By MIKE AUERBACH, Editor, Pharmaceutical Processing
China. That huge potential market for pharmaceuticals is growing economically by leaps and bounds. Most international pharmaceutical companies want their own slice of that market — a market that is growing more affluent, spending more and unfortunately seeing an increase in diseases associated with their new found affluence.
Pharma companies within China are seeing these new opportunities as well, and are quickly expanding their operations to not only meet the need within their own country, but also with an eye to export their products worldwide.
With this rapid expansion have come numerous quality missteps. The most infamous of these was the heparin scandal of a few years ago when the blood thinner was tainted with an unauthorized additive that triggered severe allergic reactions in patients — some of them fatal.
Recently, it was revealed that several Chinese drugmakers were using "gutter oil" to make their antibiotics. Gutter oil is discarded cooking oil taken from restaurants and even street drains near these restaurants and used in place of soybean oil to make 7-aminocephalosporinic acid, or 7-ACA, which is used to manufacture antibiotics.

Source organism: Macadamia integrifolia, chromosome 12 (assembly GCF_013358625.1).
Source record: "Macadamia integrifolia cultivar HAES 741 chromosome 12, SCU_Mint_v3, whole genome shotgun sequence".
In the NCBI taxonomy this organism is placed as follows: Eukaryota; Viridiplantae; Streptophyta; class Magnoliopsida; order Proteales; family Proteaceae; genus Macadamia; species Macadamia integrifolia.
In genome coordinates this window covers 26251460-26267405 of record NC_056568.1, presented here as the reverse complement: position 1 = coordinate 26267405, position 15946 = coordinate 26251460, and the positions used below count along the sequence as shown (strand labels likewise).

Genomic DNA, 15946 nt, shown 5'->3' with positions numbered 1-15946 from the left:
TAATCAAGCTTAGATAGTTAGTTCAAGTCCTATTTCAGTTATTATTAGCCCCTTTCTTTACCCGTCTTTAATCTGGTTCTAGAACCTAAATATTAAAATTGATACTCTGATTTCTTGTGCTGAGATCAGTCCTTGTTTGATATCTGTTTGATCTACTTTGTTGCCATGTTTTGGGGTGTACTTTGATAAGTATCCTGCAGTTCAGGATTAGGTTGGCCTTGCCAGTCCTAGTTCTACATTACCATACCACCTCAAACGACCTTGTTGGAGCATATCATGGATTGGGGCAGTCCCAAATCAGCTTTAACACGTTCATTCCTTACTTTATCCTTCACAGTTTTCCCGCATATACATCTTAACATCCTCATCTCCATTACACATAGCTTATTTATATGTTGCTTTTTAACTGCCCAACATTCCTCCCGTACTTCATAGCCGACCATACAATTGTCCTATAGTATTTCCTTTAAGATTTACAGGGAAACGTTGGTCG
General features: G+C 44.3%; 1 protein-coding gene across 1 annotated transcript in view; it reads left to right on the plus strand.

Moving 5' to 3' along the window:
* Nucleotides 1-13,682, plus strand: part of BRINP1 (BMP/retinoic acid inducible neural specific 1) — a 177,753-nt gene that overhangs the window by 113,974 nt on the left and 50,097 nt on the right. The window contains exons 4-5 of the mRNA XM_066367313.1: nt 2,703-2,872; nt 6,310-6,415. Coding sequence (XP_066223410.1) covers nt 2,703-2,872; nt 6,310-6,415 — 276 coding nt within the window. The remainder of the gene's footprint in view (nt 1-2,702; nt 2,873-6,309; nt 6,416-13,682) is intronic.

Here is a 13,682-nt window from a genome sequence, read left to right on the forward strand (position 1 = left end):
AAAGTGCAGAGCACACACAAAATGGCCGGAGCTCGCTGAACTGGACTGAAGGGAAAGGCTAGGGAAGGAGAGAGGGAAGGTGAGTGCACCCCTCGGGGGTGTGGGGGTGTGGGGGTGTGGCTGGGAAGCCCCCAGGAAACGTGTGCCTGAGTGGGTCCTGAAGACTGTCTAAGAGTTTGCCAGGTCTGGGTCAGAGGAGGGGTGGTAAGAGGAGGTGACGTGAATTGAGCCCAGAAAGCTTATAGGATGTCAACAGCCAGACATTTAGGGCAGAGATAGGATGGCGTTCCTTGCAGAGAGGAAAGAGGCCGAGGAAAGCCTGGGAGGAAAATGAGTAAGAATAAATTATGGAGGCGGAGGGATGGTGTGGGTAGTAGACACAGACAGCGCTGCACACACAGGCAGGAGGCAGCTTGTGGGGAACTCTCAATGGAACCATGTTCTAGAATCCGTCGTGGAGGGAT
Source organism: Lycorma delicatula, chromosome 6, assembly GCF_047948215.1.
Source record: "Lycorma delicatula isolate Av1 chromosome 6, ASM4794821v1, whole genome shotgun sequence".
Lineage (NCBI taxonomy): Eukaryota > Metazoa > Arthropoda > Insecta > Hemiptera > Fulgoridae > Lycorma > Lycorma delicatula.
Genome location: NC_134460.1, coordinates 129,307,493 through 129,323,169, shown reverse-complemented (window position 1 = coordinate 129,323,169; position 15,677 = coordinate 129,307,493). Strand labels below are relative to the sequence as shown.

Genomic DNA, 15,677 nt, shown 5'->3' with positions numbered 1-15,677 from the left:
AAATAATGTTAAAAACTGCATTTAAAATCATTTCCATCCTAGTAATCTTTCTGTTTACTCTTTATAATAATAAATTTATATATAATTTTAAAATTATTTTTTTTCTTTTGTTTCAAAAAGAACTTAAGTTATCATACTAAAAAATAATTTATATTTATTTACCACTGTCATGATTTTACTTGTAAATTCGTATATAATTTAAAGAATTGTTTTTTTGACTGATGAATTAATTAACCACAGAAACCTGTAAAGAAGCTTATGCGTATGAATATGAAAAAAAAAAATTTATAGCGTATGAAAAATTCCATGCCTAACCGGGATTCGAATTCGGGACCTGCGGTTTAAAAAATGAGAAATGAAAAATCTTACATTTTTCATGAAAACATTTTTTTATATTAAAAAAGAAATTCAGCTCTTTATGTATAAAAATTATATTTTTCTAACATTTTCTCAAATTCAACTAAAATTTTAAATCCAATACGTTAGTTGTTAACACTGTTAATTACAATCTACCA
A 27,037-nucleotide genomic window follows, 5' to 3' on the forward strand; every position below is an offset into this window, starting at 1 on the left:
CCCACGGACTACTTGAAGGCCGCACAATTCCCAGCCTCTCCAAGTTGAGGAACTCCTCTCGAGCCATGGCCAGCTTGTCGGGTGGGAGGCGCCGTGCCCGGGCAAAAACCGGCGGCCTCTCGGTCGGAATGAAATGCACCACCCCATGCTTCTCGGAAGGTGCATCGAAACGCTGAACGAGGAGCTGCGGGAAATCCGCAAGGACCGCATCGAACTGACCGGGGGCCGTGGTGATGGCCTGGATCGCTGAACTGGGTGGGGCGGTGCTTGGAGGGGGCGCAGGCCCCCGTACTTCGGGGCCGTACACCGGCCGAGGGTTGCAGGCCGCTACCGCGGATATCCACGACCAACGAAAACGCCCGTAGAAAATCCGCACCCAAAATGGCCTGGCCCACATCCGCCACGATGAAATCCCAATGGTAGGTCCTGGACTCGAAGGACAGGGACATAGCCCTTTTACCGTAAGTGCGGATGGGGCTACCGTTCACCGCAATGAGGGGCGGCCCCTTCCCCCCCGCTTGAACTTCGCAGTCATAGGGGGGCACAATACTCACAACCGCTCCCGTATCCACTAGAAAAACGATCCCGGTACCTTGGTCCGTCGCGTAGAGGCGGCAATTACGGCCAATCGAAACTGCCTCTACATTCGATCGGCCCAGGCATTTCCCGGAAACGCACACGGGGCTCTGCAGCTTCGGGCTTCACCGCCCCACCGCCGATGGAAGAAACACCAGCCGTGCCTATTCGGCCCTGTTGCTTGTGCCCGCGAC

One of the newest quality issues to surface concerns chicken “jerky” pet treats made in China. According to the FDA, it has received approximately 2,200 reports of pet illnesses that may be related to consumption of the jerky treats.
Chloe, my 10-pound Cockapoo (pictured here in need of a grooming), loves the chicken jerky treats — but they have been completely removed from her diet.
The American Pet Product Association says that, in 2012, approximately $20.46 billion will be spent on pet food in the United States. At the same time, imports of dog and cat food from China, in millions of pounds per year, have gone from almost nothing in 2000 to almost 86 million pounds in 2011. The relationship is clear — the more pet food and treats we import from China — the more our pets are becoming ill.
So China, we all know you want to play in the world markets — but please — don't mess with my pet.
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